November 12, 2015
English regions outside the Capital lead construction growth 0
The construction industry has returned to growth after six months of contraction, according to figures released by industry analysts Glenigan. Its latest Index also found that the value of projects starting on site are higher than a year earlier for the first time since March, fueled by growth across the industry; with housing, civil engineering and non-residential building sectors all up on a year earlier. Non-residential starts as a whole were up 4 percent on a year earlier, as growth in private sector activity offset continued weakness across the public sector. Industrial, office, retail and hotel and leisure starts all registered growth. Although UK construction has moved back into growth, it is the English regions outside of the Capital which are seeing most activity. London, Wales and Scotland last saw growth in March this year and South West England hasn’t recorded a rise in starts since May 2014.
Commenting on this month’s figures, Allan Wilén, Glenigan’s Economics Director, said: “The last three months have seen the commercial and industrial sectors finally shaking off the worries of earlier this year.”
According to Mr Wilén: “London has seen consistently weak levels of both project starts and planning approvals during 2015, after the rapid rates of expansion recorded during 2013 and 2014.”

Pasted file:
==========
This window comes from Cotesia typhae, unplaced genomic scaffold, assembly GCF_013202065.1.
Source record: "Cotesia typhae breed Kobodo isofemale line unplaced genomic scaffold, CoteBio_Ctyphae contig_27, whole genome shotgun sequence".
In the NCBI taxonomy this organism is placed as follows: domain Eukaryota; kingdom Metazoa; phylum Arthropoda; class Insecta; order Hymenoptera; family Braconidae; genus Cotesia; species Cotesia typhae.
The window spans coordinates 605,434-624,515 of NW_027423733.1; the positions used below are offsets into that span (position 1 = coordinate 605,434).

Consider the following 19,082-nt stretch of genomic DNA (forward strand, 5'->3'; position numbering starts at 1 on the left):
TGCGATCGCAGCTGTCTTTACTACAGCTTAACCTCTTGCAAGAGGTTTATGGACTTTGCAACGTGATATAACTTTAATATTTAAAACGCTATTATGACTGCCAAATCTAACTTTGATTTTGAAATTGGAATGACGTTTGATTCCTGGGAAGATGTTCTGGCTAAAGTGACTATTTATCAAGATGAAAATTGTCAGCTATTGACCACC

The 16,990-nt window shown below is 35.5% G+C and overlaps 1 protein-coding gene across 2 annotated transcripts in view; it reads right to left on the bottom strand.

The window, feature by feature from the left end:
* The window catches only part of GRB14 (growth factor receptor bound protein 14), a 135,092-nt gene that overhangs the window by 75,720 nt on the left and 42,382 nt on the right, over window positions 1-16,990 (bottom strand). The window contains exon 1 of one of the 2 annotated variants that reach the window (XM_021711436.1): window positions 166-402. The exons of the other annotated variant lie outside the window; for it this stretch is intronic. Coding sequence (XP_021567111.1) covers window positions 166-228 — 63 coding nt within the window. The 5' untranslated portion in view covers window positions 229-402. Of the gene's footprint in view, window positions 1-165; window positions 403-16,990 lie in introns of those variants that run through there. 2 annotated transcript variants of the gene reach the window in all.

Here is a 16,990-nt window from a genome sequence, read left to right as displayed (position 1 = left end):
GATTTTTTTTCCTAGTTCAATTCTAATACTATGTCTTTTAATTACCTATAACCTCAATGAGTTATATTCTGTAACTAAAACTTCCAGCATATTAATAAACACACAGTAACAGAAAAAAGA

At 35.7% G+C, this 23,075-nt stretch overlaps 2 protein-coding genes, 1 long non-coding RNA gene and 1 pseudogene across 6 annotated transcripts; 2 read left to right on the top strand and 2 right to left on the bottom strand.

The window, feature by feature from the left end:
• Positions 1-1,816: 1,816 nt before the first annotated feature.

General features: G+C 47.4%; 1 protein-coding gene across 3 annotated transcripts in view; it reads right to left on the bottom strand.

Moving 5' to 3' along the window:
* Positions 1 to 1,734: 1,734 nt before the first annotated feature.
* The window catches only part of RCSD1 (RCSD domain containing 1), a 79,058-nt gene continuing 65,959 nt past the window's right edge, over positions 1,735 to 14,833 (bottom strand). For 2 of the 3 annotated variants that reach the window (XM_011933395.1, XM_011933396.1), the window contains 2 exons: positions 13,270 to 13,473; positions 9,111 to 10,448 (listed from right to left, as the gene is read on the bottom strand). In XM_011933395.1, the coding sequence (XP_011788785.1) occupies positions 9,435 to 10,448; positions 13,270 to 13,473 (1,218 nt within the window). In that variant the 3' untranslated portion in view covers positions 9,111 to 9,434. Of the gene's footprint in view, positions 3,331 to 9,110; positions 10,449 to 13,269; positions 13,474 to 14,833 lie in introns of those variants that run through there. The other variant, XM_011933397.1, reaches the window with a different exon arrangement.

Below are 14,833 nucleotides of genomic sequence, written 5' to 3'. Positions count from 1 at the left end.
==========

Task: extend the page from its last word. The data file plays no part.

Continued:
He added: “As such, it is the English regions outside of the Capital that are leading growth, with the Midlands a particular hot spot.”
The West Midlands saw starts up 37 percent on a year earlier and the East Midlands by 28% during the three months to October. The North West also saw a strong 27 percent rise in starts, with more modest growth being recorded across the North East, Yorkshire and Humber and South East England.
Indications of coming activity are even stronger: Glenigan have recorded rising values of work achieving planning approval in 11 of the 12 constituent English regions and nations of the UK. Only the capital saw approvals down compared to a year earlier during 2015 so far.